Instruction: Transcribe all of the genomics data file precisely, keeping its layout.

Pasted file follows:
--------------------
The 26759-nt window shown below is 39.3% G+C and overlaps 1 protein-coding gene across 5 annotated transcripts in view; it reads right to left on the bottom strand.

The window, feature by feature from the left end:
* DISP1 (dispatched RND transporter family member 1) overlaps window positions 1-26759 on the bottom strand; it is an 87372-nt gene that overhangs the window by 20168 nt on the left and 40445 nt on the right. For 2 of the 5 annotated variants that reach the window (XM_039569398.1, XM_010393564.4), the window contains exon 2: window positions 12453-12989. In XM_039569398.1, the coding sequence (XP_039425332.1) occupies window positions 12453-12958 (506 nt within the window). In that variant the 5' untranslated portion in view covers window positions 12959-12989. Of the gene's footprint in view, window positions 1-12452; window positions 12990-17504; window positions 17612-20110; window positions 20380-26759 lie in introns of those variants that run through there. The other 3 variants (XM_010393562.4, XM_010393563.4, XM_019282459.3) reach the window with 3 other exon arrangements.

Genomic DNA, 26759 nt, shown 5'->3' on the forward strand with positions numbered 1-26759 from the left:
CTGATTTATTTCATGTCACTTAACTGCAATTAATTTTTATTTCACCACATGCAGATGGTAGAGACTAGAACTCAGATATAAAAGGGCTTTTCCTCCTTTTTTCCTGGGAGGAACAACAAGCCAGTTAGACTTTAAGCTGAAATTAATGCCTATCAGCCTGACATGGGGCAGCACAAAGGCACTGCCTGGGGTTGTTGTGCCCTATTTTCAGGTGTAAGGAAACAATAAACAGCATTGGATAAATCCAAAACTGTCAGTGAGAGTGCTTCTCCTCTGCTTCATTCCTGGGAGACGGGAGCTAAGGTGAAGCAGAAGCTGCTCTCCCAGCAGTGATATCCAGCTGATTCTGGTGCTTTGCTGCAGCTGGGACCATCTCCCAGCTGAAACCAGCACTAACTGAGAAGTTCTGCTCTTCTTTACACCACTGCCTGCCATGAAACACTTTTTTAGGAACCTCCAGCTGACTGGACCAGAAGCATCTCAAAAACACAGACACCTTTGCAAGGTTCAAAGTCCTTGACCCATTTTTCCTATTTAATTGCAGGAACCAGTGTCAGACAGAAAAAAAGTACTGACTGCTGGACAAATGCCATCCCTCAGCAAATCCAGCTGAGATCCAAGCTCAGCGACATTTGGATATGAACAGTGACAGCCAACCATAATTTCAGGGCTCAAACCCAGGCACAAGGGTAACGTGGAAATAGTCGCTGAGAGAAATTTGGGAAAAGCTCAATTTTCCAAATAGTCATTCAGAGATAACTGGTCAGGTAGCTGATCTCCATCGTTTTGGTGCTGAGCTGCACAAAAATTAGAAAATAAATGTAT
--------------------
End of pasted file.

The 26759-nt window shown below is 39.3% G+C and overlaps 1 protein-coding gene across 5 annotated transcripts in view; it reads right to left on the bottom strand.

The window, feature by feature from the left end:
* DISP1 (dispatched RND transporter family member 1) overlaps window positions 1-26759 on the bottom strand; it is an 87372-nt gene that overhangs the window by 20168 nt on the left and 40445 nt on the right. For 2 of the 5 annotated variants that reach the window (XM_039569398.1, XM_010393564.4), the window contains exon 2: window positions 12453-12989. In XM_039569398.1, the coding sequence (XP_039425332.1) occupies window positions 12453-12958 (506 nt within the window). In that variant the 5' untranslated portion in view covers window positions 12959-12989. Of the gene's footprint in view, window positions 1-12452; window positions 12990-17504; window positions 17612-20110; window positions 20380-26759 lie in introns of those variants that run through there. The other 3 variants (XM_010393562.4, XM_010393563.4, XM_019282459.3) reach the window with 3 other exon arrangements.

Genomic DNA, 26759 nt, shown 5'->3' on the forward strand with positions numbered 1-26759 from the left:
CTGATTTATTTCATGTCACTTAACTGCAATTAATTTTTATTTCACCACATGCAGATGGTAGAGACTAGAACTCAGATATAAAAGGGCTTTTCCTCCTTTTTTCCTGGGAGGAACAACAAGCCAGTTAGACTTTAAGCTGAAATTAATGCCTATCAGCCTGACATGGGGCAGCACAAAGGCACTGCCTGGGGTTGTTGTGCCCTATTTTCAGGTGTAAGGAAACAATAAACAGCATTGGATAAATCCAAAACTGTCAGTGAGAGTGCTTCTCCTCTGCTTCATTCCTGGGAGACGGGAGCTAAGGTGAAGCAGAAGCTGCTCTCCCAGCAGTGATATCCAGCTGATTCTGGTGCTTTGCTGCAGCTGGGACCATCTCCCAGCTGAAACCAGCACTAACTGAGAAGTTCTGCTCTTCTTTACACCACTGCCTGCCATGAAACACTTTTTTAGGAACCTCCAGCTGACTGGACCAGAAGCATCTCAAAAACACAGACACCTTTGCAAGGTTCAAAGTCCTTGACCCATTTTTCCTATTTAATTGCAGGAACCAGTGTCAGACAGAAAAAAAGTACTGACTGCTGGACAAATGCCATCCCTCAGCAAATCCAGCTGAGATCCAAGCTCAGCGACATTTGGATATGAACAGTGACAGCCAACCATAATTTCAGGGCTCAAACCCAGGCACAAGGGTAACGTGGAAATAGTCGCTGAGAGAAATTTGGGAAAAGCTCAATTTTCCAAATAGTCATTCAGAGATAACTGGTCAGGTAGCTGATCTCCATCGTTTTGGTGCTGAGCTGCACAAAAATTAGAAAATAAATGTAT